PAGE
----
“Afterward,” said Patsy, “one of the housemaids saw Inez go out—as if for a walk. She may have returned. I think she did, for otherwise it was Mildred who carried the baby away. I can see no reason for her doing that.”
“Of course Inez returned,” declared Arthur, “for nothing would induce her to run away from us and leave her beloved baby. I believe the poor girl would rather die than be separated for good from little Jane. You’ve no idea how passionately she worshiped the child.”
“All of which,” the doctor stated, “indicates a tragedy rather than some feminine whim—which last I much prefer as a solution. But if both nurses were fond of little Jane—who is the finest baby I ever knew, by the way—no quarrel or other escapade would permit them to injure the dear infant. Let us worry about the two girls, but not about little Jane.”
Such advice was impossible to follow, and doubtless the shrewd doctor knew it; but it was a comforting thought, nevertheless, and had already done much to sustain the despairing father.
No one seemed willing to adopt Patsy’s suggestion that they go to bed and get some much needed rest, in preparation for the morrow. Arthur left them for a time to visit Louise, but soon returned with word that she was quietly sleeping under the influence of the potion the doctor had administered. The three girls—for Mrs. Hahn was only a girl—sat huddled in one corner, whispering at times and trying to cheer one another. The doctor read in his book. Rudolph smoked and lay back in his chair, gazing reflectively at the ceiling. Bul Run had his feet on a second chair and soon fell into a doze, when he snored in such a high falsetto that Arthur kicked his shins to abate the nuisance. The major sat stiffly, gazing straight ahead, and Uncle John tramped up and down the room untiringly. The baby had grown very dear to the hearts of these last two men in the few days they had known her and her sudden loss rendered them inconsolable.
The suspense was dreadful. Had it been day, they could have done something to further the search, but the night held them impotent and they knew they must wear out the dreary hours as best they might.
At one o’clock Patsy drew her father aside and prevailed upon him to go to his room and lie down.
“This tedious waiting is merely wearing you out,” she said, “and for dear baby’s sake you should be fresh and vigorous in the morning.”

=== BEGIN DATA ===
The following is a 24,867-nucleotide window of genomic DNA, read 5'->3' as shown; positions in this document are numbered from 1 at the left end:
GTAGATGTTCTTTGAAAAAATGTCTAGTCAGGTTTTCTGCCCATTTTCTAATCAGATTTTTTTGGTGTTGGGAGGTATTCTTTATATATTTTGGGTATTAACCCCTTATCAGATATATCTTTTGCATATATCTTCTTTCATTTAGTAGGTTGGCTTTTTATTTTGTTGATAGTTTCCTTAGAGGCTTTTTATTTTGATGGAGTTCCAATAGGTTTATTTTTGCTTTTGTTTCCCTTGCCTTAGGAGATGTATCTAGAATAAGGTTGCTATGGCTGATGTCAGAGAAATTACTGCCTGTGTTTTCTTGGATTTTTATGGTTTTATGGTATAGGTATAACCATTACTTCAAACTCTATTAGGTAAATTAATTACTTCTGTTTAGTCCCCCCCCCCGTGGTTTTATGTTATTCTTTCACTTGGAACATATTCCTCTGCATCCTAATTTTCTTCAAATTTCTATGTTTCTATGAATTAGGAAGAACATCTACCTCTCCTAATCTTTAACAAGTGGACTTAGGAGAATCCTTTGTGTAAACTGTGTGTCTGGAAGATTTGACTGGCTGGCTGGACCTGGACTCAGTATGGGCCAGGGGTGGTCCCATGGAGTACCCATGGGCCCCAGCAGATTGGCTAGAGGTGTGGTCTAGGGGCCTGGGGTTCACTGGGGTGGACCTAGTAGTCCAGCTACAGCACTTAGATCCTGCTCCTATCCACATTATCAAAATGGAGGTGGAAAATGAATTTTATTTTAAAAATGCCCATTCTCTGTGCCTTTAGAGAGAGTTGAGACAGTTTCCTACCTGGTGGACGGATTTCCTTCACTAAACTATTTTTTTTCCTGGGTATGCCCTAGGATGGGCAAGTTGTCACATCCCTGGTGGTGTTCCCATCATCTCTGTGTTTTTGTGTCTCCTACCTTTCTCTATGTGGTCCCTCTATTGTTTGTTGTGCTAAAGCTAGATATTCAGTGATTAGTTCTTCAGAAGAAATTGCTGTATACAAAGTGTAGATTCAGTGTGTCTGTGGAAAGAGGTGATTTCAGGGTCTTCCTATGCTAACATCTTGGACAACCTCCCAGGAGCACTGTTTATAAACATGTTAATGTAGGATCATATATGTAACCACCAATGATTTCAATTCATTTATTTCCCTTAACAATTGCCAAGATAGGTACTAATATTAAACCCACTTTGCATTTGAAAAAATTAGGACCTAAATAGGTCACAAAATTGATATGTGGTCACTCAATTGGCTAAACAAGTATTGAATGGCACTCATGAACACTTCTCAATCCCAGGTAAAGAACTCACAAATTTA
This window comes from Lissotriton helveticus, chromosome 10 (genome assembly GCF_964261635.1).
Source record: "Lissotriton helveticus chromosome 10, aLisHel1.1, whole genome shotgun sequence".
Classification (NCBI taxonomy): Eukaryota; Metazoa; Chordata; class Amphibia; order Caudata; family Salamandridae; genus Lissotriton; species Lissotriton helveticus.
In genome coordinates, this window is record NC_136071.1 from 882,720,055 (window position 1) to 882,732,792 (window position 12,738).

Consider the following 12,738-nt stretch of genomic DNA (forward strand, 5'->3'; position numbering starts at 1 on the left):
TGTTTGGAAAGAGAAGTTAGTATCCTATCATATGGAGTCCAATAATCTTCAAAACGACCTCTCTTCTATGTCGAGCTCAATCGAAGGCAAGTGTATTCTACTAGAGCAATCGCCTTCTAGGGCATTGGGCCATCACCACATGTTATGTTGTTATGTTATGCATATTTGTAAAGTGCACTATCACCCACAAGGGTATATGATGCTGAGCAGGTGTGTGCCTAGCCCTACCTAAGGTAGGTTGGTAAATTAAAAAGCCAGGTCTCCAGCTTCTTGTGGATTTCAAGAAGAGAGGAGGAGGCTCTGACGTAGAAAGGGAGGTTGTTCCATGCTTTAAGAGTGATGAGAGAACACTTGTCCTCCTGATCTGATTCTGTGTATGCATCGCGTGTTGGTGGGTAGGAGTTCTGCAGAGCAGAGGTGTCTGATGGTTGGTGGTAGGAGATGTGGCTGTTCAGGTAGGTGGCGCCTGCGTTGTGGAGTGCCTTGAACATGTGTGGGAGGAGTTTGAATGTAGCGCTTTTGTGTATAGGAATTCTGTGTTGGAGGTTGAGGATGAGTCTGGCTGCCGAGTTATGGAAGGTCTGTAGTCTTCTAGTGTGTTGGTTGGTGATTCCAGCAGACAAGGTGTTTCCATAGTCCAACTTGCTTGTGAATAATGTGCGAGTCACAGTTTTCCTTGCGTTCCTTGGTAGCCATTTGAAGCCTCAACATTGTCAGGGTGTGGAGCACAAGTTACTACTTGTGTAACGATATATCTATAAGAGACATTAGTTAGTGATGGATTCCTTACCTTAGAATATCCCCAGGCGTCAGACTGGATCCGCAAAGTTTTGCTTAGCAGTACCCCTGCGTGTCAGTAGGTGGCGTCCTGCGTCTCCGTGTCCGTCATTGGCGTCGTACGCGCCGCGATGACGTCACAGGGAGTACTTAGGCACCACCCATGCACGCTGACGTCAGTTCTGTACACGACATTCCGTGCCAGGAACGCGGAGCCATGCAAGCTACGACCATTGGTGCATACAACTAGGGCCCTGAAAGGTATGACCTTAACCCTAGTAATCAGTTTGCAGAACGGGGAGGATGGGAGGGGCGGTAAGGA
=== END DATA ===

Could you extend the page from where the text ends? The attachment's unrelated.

That seemed to the major to be very sensible, especially as he felt the need of rest, so he slipped away and went to the blue room, which was located in the old wing and just above the nursery.
Then the girl approached Uncle John, but he would not listen to her. He was too nervous to rest, he insisted, and she realized that he spoke truly. Just as she abandoned the argument they were all startled by the sound of wheels rolling up the driveway and Arthur rushed to an open window and looked out.
An automobile had just arrived.
“Who is it?” he called.
“Id’s me, Meisteh Veldon—id’s Peters, de constable,” called a rich voice in strong German dialect. “I got your baby here, und der Mexico girls to boots!”
“What!” they all shrieked, springing up to crowd around the window.
“Bring her in, Peters!” yelled Arthur, a great gladness in his voice, and now he was half running, half tumbling down the stairs in his haste to reach the door, while the others trailed after him like the tail of a comet.
As the door was thrown open Peters—a stout German—entered with a bundle in his arms, followed by a weeping, angry Mexican woman who was fat and forty and as unlike Inez as was possible.
Even as Arthur’s eyes fell on this poor creature his heart sank, and the revulsion of feeling was so severe that he tottered and almost fell. Runyon grabbed his arm and supported him while Peters fumbled with the wrappings of the baby.
“Do I gets me dot rewards—heh?” asked the constable, holding up a fat little Mexican baby, whose full black eyes regarded the group wonderingly.
The father turned away, heartsick.
“Give him some money and get rid of him,” he moaned.
Dolph took the constable in hand.
“You blooming idiot!” he exclaimed. “Why did you drag that poor woman here?”
“Id iss a rewards for der Mexico girl unt a baby; dot iss what ef’rybody say. How do I know id iss not Herr Veldon’s baby?” demanded the indignant German. “Do his baby gots a sign on id, to say id iss de right baby, vot iss lost unt must be foundt? No, py jimminy! He yust say he hass a lost baby, unt a Mexico girl hass runned avay mit id. * * * So I finds me a Mexico girl unt a baby—unt here id iss!”
Patsy took the baby, a good little thing, and placed it in its mother’s arms.
“Who are you, and where did this man find you?” the girl asked sympathetically.
The woman first shook her head and then burst into a voluble stream of Spanish, not a word of which could be understood.
“She cannot speak de Ingliss, like me, so I cannod tell if she iss de right Mexico vomans or nod,” explained the constable. “Bud I brings her mit me, yust de same, unt id costs me four dollars to rendt me an automobubbles.”
“Take her back,” said Hahn, giving him a ten-dollar note; and then he gave the woman some money and kissed the baby, which smiled at him approvingly.
Beth ran to get some of the sandwiches for the woman, while Patsy brought milk for the baby and Uncle John offered the constable a cigar. Then the three were sent away and the automobile rolled back to town.